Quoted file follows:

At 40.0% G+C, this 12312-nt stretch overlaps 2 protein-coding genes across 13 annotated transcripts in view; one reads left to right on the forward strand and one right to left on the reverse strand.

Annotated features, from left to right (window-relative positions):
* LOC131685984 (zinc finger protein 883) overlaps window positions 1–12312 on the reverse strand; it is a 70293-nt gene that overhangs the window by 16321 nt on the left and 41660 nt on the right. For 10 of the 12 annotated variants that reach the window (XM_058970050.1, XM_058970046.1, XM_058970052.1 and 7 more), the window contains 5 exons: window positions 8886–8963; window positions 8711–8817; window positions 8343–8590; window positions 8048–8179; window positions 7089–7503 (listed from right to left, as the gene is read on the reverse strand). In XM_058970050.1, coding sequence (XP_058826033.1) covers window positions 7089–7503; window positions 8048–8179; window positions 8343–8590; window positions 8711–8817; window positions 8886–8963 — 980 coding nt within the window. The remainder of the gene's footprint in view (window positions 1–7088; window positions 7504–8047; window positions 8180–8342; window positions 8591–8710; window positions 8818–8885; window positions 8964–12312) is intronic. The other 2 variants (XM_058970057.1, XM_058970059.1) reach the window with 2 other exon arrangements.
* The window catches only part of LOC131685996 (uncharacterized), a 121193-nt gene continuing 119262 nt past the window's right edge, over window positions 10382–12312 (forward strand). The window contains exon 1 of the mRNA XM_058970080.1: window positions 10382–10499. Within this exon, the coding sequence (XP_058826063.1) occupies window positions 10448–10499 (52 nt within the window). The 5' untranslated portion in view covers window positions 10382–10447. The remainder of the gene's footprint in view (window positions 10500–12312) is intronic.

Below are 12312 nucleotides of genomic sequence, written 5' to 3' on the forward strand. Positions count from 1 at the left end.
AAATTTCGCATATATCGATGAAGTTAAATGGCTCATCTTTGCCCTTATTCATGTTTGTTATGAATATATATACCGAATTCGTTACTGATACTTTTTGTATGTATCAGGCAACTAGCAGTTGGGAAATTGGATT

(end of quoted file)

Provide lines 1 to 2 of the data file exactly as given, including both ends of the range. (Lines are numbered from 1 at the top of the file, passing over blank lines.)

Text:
At 40.0% G+C, this 12312-nt stretch overlaps 2 protein-coding genes across 13 annotated transcripts in view; one reads left to right on the forward strand and one right to left on the reverse strand.

Annotated features, from left to right (window-relative positions):